How to Deal with Problem Employees

Running a business comes with many obstacles and challenges — and effectively managing a variety of personalities to create team cohesion is a big part of success. Unfortunately, nearly every business owner has dealt with or will deal with a problem employee at some time or another. These individuals are notorious for creating strife, stirring up drama and generally making things difficult on everyone else.

 

What is a Problem Employee?

A problem employee is a term that’s defined on the Reference for Business website as “A worker who fails to conduct himself or herself in a responsible, professional manner in the workplace.” Their behavior can manifest itself in a myriad of ways including excessive tardiness/absenteeism, poor attitude, creating perpetual conflicts with other employees and more.

In a best case scenario, problem employees can reduce the quality of company culture and put a damper on productivity. In a worst case scenario, they can upset operations, ruin your reputation and kill your profitability.

 

The Negative Impact

There are specific ways that problem employees can hurt a business:

  • Spreading a bad attitude
  • Creating a more stressful working environment
  • Straining working relationships
  • Damaging rapport with customers/clients
  • Contributing to a high turnover rate

Whether it’s because a person is lazy, apathetic, chronically late, disrespectful, aggressive or displays any other unsavory traits, this negativity will usually permeate throughout your entire business and is going to throw a wrench in operations.

 

How to Manage Behavior

Workplace policies that govern performance and behavior provide a good foundation for dealing with problem employees. These will clarify your expectations of employees and define acceptable and unacceptable behaviors. Include topics like attendance, performance expectations, what constitutes abusive language/behavior and grounds for termination.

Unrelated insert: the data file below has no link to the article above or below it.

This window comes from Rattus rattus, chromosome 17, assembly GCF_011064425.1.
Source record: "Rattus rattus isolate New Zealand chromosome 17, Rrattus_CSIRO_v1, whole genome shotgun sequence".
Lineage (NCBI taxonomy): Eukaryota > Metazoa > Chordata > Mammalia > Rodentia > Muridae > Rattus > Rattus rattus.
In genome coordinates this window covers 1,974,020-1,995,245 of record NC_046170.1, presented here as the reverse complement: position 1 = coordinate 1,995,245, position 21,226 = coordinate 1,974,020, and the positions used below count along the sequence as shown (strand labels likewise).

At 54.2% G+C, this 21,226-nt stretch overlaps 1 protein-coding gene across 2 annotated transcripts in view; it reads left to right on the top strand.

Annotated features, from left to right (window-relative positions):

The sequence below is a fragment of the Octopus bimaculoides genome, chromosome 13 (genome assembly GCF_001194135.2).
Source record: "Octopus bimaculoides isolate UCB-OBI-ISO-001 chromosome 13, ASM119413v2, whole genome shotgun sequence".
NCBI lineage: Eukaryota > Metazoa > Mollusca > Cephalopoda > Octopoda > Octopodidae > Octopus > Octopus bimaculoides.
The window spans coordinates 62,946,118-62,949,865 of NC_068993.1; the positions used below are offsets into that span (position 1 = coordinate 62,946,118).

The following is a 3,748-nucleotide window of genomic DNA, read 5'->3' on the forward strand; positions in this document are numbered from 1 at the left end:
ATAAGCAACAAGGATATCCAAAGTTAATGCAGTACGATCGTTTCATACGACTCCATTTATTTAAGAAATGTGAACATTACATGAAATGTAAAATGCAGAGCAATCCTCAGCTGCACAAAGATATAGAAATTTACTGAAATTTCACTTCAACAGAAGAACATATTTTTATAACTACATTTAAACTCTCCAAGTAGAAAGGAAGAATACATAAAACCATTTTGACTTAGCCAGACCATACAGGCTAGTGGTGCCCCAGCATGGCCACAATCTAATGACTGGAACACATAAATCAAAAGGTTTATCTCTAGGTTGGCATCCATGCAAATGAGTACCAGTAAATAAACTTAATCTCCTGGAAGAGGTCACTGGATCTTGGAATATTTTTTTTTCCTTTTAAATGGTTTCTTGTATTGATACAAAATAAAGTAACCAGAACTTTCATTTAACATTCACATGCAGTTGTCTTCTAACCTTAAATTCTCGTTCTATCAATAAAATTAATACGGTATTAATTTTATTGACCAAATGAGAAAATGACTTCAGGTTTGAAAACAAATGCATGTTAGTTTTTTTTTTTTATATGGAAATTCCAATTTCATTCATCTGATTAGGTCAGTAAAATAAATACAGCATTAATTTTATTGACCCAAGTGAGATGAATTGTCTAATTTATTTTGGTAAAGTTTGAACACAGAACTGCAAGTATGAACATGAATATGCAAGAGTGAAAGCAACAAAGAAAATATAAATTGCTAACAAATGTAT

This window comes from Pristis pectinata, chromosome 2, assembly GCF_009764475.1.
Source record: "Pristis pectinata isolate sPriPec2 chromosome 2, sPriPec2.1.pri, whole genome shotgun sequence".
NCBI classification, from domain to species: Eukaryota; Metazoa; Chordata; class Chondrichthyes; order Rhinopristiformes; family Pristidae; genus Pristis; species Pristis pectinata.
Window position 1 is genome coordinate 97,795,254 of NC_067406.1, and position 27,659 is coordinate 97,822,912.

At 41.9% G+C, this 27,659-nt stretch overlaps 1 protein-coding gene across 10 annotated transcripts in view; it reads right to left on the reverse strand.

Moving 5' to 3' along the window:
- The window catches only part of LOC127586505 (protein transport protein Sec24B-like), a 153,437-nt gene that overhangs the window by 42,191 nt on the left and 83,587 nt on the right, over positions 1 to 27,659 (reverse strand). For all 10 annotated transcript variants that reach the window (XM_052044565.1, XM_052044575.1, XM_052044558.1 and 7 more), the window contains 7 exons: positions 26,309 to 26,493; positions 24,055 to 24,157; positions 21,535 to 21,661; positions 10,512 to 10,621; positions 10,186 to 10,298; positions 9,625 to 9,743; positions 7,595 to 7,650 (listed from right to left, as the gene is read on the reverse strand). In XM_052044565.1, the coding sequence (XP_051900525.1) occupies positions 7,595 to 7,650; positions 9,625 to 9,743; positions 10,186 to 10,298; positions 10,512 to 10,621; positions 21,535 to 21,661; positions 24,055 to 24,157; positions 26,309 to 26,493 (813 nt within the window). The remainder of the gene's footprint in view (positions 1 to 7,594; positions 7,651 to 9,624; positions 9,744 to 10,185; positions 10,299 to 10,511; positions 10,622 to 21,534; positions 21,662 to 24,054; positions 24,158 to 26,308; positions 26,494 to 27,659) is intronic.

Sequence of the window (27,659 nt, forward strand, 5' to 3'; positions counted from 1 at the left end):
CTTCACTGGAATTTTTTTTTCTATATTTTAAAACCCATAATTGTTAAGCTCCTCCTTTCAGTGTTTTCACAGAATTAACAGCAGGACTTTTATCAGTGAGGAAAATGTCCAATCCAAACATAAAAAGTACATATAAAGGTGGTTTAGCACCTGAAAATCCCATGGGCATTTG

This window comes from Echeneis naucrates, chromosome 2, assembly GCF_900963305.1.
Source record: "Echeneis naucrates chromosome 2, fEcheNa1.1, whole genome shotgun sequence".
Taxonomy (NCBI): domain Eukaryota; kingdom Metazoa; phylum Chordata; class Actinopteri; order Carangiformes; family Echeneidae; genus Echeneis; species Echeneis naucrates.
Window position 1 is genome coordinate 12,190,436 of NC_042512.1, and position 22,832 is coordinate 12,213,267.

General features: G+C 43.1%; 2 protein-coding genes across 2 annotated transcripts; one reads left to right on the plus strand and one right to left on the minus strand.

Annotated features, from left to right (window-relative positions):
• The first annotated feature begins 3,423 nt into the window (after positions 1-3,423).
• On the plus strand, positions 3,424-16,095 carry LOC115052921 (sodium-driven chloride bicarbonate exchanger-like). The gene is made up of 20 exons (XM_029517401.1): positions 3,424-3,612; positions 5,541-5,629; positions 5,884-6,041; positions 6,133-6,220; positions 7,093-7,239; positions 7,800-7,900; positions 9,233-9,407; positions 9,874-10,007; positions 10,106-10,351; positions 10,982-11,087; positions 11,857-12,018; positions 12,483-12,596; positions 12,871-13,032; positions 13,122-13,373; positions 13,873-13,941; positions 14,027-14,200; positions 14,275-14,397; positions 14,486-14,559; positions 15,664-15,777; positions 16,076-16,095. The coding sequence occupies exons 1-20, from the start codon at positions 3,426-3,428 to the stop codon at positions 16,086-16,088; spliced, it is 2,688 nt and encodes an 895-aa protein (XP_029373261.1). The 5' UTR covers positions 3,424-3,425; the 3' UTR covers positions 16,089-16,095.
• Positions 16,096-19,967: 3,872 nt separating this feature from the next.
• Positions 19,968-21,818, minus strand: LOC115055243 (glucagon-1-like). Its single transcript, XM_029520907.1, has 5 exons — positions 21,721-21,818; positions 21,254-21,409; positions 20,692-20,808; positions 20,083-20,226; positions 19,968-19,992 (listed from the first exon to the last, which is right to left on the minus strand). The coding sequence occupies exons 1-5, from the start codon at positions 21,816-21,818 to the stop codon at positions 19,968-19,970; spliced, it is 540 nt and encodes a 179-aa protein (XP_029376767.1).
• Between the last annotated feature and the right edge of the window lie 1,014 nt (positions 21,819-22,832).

Next, you’ll want to establish a disciplinary process that all employees will undergo if they violate company policies. It’s usually best to have a three-step process:

  1. Employee receives a verbal warning
  2. Employee gets written up and reprimanded
  3. Employee is terminated

In order to stay compliant with laws/regulations and avoid unnecessary litigation, it’s important to treat all employees the same and hold everyone to the same standard.

 

Being Proactive

When it comes to addressing problem employees and their negative behavior, it’s crucial that it’s done in a timely manner. As Barney Fife would say, “You’ve got to nip it in the bud.” Take control of the situation and address it right away to prevent the problem from worsening. Many times, this will prevent a minor problem from snowballing into a major one, keeping operations on track.

Finally, address the problem behavior, not the person. Taking an adversarial tone will only escalate the situation and make matters worse. Remember to present the facts with the ultimate goal of improving the employee’s performance.

 

The chance of encountering problem employees at some point is high. Creating a game plan can minimize any problems and keep things running smoothly. Keep your business plan and philosophy in mind to remind you of your ultimate goals as a company.